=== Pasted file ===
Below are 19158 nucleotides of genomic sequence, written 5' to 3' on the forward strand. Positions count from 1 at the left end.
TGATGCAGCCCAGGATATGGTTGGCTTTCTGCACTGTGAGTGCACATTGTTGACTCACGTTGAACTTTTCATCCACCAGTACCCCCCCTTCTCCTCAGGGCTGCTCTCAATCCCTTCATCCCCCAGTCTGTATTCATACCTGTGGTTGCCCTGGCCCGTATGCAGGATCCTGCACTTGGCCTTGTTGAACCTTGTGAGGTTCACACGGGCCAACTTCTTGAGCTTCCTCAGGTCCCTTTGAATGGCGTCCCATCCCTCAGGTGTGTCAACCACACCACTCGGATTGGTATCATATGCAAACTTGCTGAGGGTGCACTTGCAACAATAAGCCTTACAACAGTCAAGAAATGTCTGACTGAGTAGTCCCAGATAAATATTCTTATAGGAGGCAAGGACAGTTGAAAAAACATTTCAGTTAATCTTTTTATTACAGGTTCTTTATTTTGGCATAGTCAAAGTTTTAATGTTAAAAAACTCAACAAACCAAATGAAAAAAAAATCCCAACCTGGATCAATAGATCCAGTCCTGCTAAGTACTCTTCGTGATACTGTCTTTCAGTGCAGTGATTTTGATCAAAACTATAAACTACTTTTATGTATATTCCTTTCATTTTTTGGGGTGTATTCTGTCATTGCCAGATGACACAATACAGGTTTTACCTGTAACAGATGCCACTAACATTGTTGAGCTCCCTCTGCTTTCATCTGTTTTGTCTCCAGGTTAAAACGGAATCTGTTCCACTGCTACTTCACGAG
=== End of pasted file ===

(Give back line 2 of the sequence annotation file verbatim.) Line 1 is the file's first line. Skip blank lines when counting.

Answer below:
TGATGCAGCCCAGGATATGGTTGGCTTTCTGCACTGTGAGTGCACATTGTTGACTCACGTTGAACTTTTCATCCACCAGTACCCCCCCTTCTCCTCAGGGCTGCTCTCAATCCCTTCATCCCCCAGTCTGTATTCATACCTGTGGTTGCCCTGGCCCGTATGCAGGATCCTGCACTTGGCCTTGTTGAACCTTGTGAGGTTCACACGGGCCAACTTCTTGAGCTTCCTCAGGTCCCTTTGAATGGCGTCCCATCCCTCAGGTGTGTCAACCACACCACTCGGATTGGTATCATATGCAAACTTGCTGAGGGTGCACTTGCAACAATAAGCCTTACAACAGTCAAGAAATGTCTGACTGAGTAGTCCCAGATAAATATTCTTATAGGAGGCAAGGACAGTTGAAAAAACATTTCAGTTAATCTTTTTATTACAGGTTCTTTATTTTGGCATAGTCAAAGTTTTAATGTTAAAAAACTCAACAAACCAAATGAAAAAAAAATCCCAACCTGGATCAATAGATCCAGTCCTGCTAAGTACTCTTCGTGATACTGTCTTTCAGTGCAGTGATTTTGATCAAAACTATAAACTACTTTTATGTATATTCCTTTCATTTTTTGGGGTGTATTCTGTCATTGCCAGATGACACAATACAGGTTTTACCTGTAACAGATGCCACTAACATTGTTGAGCTCCCTCTGCTTTCATCTGTTTTGTCTCCAGGTTAAAACGGAATCTGTTCCACTGCTACTTCACGAG